Highly Recommended Reading: The Last American Man

I gave Elizabeth Gilbert’s memoir Eat, Pray, Love a warm but restrained review.  At the end of that book, though, I saw an ad for her previous book, The Last American Man, her biography of modern mountain man Eustace Conway.  The blurb noted that Conway had been a survivalist since his teens, and had been living in the woods full-time since 1977, in addition to such stunts as walking the entire length of the Appalachians and riding a horse from coast to coast.  I got this book quickly, devoured it ravenously, and am delighted to say that my praise for this book of Gilbert’s will see no trace of the hesitations I gave her most recent and more popular effort.  The Last American Man is easily the best thing I’ve read so far this year.

One of the problems with Eat, Pray, Love is that it often reads like an unedited diary.  This friendly casualness is largely a strength, but it can become grating when someone dwells for so long on the neurotic nuances of their own head.  My only expectation upon opening The Last American Man was that Gilbert’s gift for prose might work more effectively if she were not at the center of the action, and I was greatly rewarded–her narration of anecdotes, her sequencing of events, and her general sense of balance and perspective throughout the book are nearly flawless.  This is a top-notch biography.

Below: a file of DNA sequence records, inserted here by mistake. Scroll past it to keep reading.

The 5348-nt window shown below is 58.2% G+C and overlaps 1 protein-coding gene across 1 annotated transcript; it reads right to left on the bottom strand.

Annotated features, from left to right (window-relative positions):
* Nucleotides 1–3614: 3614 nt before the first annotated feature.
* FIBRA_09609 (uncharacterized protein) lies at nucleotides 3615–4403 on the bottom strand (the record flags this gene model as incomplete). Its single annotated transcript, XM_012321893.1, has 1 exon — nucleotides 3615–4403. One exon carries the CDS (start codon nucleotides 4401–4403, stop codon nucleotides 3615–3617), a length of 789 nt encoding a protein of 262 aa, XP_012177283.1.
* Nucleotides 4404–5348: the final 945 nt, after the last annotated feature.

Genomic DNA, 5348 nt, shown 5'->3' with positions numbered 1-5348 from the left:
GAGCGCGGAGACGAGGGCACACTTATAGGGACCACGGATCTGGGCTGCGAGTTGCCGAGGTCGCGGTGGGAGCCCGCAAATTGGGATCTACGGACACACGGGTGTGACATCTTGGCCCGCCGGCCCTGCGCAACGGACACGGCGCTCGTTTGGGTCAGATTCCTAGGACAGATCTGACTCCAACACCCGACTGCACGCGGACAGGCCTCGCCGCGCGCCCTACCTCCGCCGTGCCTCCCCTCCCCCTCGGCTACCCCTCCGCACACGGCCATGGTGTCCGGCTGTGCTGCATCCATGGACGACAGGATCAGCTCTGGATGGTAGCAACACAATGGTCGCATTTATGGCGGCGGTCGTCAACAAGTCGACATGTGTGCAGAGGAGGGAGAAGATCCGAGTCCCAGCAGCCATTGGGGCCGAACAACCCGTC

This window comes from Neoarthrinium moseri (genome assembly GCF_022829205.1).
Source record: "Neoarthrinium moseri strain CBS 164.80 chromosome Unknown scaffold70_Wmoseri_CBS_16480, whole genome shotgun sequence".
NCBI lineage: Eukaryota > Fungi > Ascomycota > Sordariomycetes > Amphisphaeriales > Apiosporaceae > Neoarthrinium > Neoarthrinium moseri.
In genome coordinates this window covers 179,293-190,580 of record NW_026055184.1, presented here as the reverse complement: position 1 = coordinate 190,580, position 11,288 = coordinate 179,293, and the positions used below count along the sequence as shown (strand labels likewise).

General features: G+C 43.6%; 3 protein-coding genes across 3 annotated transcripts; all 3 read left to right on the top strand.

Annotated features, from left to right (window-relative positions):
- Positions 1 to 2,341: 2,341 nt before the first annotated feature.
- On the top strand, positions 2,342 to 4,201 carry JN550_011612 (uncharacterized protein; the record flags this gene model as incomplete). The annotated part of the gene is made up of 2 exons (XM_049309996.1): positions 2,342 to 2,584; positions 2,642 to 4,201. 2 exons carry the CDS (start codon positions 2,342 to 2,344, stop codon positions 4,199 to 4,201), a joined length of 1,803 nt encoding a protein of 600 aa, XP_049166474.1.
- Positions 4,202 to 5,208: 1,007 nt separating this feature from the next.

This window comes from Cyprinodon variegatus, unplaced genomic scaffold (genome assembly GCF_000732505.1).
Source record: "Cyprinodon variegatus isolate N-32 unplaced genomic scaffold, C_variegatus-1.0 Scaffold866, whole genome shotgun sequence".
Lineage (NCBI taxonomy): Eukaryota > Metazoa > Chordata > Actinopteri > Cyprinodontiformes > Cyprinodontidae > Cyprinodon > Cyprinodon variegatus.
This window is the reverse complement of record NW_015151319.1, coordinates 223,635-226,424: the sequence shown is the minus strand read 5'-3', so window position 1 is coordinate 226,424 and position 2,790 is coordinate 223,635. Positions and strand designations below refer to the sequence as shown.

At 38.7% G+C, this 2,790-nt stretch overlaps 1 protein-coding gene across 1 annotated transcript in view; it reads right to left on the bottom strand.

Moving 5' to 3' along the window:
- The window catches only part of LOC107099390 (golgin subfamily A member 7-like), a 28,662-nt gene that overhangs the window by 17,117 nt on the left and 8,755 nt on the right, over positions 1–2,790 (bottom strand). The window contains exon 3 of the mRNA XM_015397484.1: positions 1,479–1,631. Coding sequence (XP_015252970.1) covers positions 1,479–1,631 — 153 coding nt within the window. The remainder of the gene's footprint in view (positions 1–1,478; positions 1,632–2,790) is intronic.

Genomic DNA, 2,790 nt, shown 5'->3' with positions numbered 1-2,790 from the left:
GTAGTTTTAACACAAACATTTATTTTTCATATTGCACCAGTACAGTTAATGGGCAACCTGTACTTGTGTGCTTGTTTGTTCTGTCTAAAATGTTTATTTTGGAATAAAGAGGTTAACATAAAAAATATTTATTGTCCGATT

Gilbert does perhaps spend a bit too much time reporting on Conway’s love life, but if so, it’s a small fault.  The women who have factored into Conway’s life make his story richer, and show us even more of the man himself.

And Conway is the hero of this book, in any sense of the word.  Gilbert worships him, and his plain but forceful life demands our respect and esteem–not to mention that it’s seriously entertaining.  Any preconceptions you might have about Conway based on what I’ve said so far will be shattered by the deep reality of his true story.  Continue reading

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